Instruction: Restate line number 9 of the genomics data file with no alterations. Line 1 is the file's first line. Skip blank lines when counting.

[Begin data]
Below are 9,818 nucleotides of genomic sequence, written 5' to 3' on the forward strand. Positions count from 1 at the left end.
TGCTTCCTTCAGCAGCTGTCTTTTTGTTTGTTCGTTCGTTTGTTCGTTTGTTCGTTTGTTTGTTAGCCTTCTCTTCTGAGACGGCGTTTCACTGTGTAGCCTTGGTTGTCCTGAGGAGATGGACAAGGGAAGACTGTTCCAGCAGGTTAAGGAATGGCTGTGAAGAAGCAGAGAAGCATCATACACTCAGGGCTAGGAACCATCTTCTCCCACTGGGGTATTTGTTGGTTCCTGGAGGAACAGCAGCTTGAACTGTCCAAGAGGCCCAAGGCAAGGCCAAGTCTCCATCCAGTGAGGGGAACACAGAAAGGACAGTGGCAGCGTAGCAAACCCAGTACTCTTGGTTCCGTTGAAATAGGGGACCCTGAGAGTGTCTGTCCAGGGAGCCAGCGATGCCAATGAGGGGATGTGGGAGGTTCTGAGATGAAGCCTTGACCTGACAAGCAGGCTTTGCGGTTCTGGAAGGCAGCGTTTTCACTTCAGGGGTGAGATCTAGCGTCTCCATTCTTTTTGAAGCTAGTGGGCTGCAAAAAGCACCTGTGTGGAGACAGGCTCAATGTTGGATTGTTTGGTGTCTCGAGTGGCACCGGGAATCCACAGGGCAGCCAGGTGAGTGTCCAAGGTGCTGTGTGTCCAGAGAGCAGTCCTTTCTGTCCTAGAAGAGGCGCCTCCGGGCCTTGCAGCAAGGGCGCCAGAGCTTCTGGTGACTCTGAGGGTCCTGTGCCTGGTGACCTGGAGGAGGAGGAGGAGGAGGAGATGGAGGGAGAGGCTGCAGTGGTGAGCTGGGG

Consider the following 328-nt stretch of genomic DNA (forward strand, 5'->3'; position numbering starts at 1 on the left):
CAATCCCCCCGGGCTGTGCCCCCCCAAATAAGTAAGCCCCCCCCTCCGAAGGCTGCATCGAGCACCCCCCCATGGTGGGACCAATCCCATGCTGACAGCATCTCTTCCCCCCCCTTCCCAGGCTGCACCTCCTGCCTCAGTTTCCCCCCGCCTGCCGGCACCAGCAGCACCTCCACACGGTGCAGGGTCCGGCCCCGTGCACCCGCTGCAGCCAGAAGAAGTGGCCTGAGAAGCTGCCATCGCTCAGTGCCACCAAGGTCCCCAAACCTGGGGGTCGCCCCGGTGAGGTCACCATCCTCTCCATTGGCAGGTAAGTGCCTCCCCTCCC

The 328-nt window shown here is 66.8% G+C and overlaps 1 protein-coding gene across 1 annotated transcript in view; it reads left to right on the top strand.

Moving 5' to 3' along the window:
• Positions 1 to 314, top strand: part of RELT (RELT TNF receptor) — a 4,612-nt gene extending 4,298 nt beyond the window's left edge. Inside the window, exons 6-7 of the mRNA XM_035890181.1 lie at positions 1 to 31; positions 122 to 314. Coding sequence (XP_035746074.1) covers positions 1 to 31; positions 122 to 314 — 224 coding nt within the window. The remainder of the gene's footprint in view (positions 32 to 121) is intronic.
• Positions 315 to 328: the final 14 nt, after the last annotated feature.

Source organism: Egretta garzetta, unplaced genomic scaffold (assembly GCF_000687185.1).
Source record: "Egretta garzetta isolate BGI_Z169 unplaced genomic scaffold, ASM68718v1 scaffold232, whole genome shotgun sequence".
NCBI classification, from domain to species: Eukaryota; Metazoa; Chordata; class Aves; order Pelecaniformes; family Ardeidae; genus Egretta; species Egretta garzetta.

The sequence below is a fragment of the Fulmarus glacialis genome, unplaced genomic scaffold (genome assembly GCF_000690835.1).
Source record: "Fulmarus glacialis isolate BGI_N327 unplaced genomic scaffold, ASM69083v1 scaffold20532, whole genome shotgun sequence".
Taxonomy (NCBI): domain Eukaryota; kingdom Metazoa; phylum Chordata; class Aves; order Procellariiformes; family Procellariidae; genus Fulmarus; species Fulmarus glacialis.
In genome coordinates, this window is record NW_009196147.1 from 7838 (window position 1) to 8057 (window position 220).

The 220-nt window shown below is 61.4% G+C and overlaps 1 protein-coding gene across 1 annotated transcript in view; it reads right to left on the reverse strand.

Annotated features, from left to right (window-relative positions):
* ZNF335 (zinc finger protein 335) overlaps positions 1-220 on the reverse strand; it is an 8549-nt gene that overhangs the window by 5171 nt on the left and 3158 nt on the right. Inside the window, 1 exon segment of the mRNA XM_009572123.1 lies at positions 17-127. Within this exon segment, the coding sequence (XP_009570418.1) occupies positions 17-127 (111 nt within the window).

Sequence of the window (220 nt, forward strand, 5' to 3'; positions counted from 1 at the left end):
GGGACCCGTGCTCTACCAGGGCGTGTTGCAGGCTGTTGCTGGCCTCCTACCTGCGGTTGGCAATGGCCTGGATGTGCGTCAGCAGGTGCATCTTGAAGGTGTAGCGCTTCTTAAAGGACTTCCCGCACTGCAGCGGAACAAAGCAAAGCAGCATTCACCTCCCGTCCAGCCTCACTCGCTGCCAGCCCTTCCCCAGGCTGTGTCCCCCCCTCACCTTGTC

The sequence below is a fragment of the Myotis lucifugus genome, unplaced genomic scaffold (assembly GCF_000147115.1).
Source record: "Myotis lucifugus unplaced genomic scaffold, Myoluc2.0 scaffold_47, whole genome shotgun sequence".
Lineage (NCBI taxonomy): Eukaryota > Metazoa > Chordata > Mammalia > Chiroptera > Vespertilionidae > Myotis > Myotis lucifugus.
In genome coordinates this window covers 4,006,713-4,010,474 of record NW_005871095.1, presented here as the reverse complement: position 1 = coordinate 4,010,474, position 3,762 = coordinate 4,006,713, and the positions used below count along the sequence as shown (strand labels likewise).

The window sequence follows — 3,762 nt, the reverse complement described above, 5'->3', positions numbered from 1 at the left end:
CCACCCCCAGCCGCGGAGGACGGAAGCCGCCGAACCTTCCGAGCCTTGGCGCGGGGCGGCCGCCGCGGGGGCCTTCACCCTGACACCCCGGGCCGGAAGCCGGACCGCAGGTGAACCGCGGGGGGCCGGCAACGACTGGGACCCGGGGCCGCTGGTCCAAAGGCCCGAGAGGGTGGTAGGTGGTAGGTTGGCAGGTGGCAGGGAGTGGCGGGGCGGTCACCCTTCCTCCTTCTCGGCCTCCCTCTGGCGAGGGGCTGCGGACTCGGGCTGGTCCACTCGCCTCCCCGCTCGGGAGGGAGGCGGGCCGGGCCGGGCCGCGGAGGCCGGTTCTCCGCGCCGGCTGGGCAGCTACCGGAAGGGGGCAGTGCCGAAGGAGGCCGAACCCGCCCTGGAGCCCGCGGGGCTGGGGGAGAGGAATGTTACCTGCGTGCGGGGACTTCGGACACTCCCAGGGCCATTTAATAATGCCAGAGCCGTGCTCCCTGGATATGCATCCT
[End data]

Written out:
Source organism: Egretta garzetta, unplaced genomic scaffold (assembly GCF_000687185.1).